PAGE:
I know that Louisa did not want people to grieve for her, but I cannot promise that I do not grieve. My grief for Louisa is my reaction to the absence of her voice, of not being able to talk with her of our shared joy in people, of not hearing that sometimes ‘sharp’ but honest voice, of not being able to share with her the "fun" that comes from seeing new accomplishments, of no longer enjoying her sense of humor, of missing keenly her common sense and, perhaps most wrenching of all, of no longer receiving directly her freely expressed, deep and absolutely unquestioning love.

Farewell, Louisa. Some of us have been shaped by you in more ways than any of us realize. We rejoice and take pride in your long and giving life of charity and unselfishness. You have helped so many..and . .you are still helping us in more ways than you could know.

From Arthur Rush

My Dear Louisa

L = Love
O = Others
U = Understanding
I = Inspirational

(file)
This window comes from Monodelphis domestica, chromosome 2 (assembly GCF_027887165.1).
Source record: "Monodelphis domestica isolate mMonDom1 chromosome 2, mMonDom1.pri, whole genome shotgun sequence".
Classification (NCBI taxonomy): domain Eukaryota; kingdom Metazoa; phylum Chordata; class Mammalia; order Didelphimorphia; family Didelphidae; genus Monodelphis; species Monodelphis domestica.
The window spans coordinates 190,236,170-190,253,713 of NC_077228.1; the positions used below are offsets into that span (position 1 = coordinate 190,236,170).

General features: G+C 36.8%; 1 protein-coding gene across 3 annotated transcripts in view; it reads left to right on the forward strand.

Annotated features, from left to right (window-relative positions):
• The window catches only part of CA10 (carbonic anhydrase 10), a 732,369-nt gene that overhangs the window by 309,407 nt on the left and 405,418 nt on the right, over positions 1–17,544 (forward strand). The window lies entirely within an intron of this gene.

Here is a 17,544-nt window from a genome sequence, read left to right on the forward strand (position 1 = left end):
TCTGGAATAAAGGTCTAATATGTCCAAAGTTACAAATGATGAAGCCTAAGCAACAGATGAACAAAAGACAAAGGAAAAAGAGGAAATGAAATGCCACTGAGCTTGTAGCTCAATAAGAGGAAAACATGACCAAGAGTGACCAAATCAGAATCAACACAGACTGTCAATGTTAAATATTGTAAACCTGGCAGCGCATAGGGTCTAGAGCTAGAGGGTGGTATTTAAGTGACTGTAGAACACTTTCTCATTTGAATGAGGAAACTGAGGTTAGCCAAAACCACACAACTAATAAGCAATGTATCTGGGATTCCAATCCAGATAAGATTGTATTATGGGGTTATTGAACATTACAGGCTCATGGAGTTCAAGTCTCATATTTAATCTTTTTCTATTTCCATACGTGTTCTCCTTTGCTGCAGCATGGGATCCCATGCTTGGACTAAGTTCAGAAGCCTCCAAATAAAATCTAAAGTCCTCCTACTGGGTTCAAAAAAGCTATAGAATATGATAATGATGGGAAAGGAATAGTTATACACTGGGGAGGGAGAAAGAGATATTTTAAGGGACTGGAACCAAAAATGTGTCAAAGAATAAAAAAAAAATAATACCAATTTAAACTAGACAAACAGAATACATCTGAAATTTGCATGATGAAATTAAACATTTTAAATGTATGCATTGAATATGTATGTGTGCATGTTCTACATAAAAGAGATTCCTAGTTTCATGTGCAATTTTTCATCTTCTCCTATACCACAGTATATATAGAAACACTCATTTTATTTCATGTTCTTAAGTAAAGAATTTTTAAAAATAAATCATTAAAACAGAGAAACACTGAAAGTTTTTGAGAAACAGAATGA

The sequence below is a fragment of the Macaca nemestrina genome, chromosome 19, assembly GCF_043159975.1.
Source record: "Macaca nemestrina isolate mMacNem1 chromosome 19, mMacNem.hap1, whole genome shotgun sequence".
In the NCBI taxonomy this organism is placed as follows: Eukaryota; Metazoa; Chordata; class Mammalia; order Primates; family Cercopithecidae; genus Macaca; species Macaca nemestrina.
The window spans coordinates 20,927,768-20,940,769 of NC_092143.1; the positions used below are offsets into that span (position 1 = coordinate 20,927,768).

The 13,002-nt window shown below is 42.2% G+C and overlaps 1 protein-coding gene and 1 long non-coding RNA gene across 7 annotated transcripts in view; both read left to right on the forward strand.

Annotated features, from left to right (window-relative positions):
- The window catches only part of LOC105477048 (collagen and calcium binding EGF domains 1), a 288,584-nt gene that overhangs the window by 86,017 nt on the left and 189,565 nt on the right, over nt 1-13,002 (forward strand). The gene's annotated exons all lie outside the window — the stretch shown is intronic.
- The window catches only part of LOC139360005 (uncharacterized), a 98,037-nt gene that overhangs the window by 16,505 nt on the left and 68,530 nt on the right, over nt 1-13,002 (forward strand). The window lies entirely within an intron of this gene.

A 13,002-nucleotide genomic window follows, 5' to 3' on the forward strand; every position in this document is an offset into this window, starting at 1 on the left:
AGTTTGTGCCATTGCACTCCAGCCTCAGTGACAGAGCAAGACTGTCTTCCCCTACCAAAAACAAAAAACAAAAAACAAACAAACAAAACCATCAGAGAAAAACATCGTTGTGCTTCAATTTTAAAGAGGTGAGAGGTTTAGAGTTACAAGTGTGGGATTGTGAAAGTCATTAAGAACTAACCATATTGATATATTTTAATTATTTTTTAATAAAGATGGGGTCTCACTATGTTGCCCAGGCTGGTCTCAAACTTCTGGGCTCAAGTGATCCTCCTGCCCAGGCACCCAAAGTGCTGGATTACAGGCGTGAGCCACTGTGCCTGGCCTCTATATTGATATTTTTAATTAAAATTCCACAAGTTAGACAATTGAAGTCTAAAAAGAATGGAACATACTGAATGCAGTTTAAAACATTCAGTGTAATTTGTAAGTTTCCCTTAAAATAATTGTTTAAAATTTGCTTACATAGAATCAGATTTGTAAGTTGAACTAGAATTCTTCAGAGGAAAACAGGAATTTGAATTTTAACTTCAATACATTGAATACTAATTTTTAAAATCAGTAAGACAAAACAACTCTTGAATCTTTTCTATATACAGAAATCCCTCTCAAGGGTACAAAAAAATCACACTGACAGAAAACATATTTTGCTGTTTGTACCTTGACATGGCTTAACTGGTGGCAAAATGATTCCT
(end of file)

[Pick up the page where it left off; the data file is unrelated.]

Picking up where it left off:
S = Sincere
A = Affectionate

Dear Louisa your smile was always so bright, you spent many hours helping people whose lives were in shambles and their families were uptight.
You were my sponsor, my mentor, and you gave me a lot of hope. For that I am so grateful and now I help a lot of people go straight and stay off Dope!

Those big, big druggies male and females a lot, Professionals and ex-cons couldn’t handle the tough love that you brought.
Doctors & Lawyers, air line pilots, gangsters,whores, pimps, school kids and administrators tested yours skill, but they didn’t realize that your will always out did their skills.

There was a number that everyone remembered to call when they were in trouble; you better not mess with Louisa because she had no trouble busting your bubble.

That Number was 301-299-8184; you’d better call Louisa before you came to that door.


Louisa and Dick in 1990

Louisa with Precious at Ricki's birthday party in Feb. 2003

Easter 1997, at home, As usual she is preparing for a holiday gathering of the extended Shultz family.

Louisa with Ricki and Connor Christmas 1999


Louisa with Sue and Mike Richardson and Alice Fenton

Louisa and John at the beach

Louisa and Dick prior to going to Catalina in 1990

Louisa's first group

Christmas in Hawaii with Dan, John, Louisa, and Gina's friend


Christmas 2002

With Chris in January 2003

Louisa with Nanny and her brother Jack